Over the years, the European Consumer Summit has become a valuable occasion to increase awareness concerning consumer policy and a key tool to mainstream consumer interests in key EU policies.

European Commission
Directorate General for Justice & Consumers

The European Consumer Summit 2016 highlighted the need for better enforcement of the EU consumer protection rules. The results of the workshop that aimed at formulating concrete proposals for enhancing the effectiveness of the injunctions procedure were presented by our own Caroline Cauffman: https://webcast.ec.europa.eu/european-consumer-summit# (as of 16:13).

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‘The Prism Effect’ of European Jurisdictions (Al. I. Cuza University, Iasi, Romania, 21 October 2016)

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On 21 October 2016, the Robertianum Private Law Center at the Alexandru Ioan Cuza University (Iasi, Romania) will be holding its national conference on ‘The Prism Effect’ of European Jurisdictions. The theme of the conference reflects the role of the European judge in the interpretation of the law, as well as the different methodologies applied by the European judge in the process.

Mihai Sandru and Catalina Goanta will present, also on behalf of their collaborator Dragos Calin, a preliminary research framework for the study of unfair contract terms in Romanian law. This project builds on the existing expertise of the Romanian Association of Law and European Affairs together with the Judge Forum Association Romania as well as The Center for European Law Studies of the Romanian Academy. Within the ambit of this collaboration, a lot of effort has already been dedicated to the mapping of preliminary questions sent by Romanian national judges to the Court of Justice (here you can find an overview of these questions – Romanian only).

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Alternative Approaches to Legal Convergence: A Round Table

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The European Union endorses a harmonisation policy that is deemed to result in legal convergence. Whether in the field of European consumer protection or beyond, the European legislator claims that legal fragmentation and diversity are not conducive to the strengthening of the internal market. Over the course of the last 30 years this has led to a long list of directives of in which varying harmonisation measures are proposed, ranging from minimum harmonisation to ‘targeted full harmonisation’ with the directives on Unfair Commercial Practices and Consumer Rights. Also the proposals of December 2015 on conformity and contractual remedies in distance sales contracts and in contracts for the supply of digital contents aim for maximum harmonisation.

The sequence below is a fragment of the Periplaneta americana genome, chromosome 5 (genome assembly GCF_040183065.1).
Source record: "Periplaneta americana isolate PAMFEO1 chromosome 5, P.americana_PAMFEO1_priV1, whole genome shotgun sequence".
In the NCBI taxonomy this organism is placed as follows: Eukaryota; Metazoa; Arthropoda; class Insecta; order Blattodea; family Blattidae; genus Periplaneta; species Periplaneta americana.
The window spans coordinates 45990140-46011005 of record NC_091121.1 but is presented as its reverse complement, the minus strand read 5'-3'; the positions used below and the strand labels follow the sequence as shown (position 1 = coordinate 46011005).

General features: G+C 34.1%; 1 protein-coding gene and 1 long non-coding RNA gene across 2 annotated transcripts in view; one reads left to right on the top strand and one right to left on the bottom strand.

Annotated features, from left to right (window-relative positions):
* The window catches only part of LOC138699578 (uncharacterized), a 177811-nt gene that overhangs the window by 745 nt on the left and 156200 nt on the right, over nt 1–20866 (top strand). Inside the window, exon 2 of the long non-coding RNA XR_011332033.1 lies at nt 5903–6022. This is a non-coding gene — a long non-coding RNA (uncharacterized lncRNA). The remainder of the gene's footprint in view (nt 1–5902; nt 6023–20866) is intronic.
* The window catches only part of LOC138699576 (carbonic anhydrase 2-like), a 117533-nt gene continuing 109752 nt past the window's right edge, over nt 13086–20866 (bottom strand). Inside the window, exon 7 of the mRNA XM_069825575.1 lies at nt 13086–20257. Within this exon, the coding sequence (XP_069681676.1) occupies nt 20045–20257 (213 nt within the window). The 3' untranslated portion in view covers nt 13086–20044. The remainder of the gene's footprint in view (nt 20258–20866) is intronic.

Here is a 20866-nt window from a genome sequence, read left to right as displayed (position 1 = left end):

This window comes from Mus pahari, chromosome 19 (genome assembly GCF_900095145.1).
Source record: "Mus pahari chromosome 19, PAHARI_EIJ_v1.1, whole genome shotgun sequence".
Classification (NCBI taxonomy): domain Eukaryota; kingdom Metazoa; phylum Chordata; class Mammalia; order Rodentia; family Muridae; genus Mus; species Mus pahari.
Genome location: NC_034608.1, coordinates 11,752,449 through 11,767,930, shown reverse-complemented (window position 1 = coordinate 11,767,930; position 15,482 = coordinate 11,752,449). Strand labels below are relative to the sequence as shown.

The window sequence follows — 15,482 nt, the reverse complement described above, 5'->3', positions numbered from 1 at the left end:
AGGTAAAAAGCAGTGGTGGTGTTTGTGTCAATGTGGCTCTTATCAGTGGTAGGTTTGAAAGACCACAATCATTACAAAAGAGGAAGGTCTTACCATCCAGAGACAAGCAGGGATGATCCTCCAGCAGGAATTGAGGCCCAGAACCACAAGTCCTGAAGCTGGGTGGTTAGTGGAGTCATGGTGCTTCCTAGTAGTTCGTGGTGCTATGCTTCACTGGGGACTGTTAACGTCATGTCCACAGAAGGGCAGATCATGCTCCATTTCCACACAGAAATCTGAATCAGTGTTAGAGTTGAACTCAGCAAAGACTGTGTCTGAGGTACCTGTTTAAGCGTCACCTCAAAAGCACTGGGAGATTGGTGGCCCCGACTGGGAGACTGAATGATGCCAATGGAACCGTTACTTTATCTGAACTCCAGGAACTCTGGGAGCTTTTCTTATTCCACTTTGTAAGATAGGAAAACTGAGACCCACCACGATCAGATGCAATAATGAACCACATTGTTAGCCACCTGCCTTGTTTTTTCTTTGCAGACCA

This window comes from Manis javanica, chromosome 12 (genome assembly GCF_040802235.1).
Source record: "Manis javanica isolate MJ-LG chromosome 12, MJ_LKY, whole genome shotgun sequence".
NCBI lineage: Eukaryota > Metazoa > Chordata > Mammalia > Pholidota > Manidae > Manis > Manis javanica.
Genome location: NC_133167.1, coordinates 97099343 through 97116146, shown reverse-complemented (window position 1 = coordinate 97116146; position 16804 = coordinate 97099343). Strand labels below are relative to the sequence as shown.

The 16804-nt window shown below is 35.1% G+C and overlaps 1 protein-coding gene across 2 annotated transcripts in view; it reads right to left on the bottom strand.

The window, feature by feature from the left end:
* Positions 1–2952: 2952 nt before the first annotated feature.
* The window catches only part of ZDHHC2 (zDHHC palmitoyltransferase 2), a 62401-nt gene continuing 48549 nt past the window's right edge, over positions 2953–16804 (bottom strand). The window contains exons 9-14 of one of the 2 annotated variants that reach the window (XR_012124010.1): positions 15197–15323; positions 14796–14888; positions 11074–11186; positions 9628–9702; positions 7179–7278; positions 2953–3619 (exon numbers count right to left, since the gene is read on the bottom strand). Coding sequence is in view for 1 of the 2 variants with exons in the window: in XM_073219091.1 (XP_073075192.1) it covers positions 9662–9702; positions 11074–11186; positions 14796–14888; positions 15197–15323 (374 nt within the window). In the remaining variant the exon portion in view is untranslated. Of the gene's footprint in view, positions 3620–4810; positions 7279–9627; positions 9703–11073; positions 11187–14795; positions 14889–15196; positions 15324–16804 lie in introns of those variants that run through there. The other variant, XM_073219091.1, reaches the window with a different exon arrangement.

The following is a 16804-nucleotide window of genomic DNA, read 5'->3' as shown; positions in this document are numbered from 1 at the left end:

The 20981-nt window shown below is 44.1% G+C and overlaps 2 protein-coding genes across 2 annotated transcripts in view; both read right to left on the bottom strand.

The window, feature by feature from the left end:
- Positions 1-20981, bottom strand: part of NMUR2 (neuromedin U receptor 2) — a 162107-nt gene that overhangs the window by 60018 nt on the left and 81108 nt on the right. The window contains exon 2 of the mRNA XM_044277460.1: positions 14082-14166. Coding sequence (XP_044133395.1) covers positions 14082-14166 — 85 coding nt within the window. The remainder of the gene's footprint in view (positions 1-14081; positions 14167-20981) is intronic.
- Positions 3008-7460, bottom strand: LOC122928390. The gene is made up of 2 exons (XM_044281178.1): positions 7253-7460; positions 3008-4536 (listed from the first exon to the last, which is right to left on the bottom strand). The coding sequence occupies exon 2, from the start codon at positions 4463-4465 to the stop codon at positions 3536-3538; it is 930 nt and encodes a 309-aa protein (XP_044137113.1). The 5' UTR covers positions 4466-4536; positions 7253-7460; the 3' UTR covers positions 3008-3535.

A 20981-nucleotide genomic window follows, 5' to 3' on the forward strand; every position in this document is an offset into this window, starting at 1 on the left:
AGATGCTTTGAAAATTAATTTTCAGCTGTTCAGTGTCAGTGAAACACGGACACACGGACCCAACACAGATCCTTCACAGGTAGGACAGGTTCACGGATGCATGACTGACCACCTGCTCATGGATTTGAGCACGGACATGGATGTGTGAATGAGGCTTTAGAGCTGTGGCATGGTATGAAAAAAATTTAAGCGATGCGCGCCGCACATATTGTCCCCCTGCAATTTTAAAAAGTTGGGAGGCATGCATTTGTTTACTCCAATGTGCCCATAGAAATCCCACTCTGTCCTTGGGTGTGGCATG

Despite the long history of European harmonisation in the area of private law, it is striking to see that so far very little work is done on the extent to which harmonisation measures actually lead to more convergence among the member states’ national laws. Empirical and quantitative analysis of the extent of convergence is largely missing in the current academic and policy-oriented debate.

This MEPLI-HiiL Round Table conference takes up this challenge. The question central to the conference is how European harmonisation influences the convergence of laws and how current methods of harmonisation must therefore be assessed. To this end, four main approaches to the understanding of legal convergence will be explored: doctrinal, self-regulatory, numerical and empirical.

Participants: Bram Akkermans, Anna Beckers, Caroline Cauffman, Gijs van Dijck, Catalina Goanta, Mark Kawakami, Hans Schulte-Nölke, Mathias Siems, Jan Smits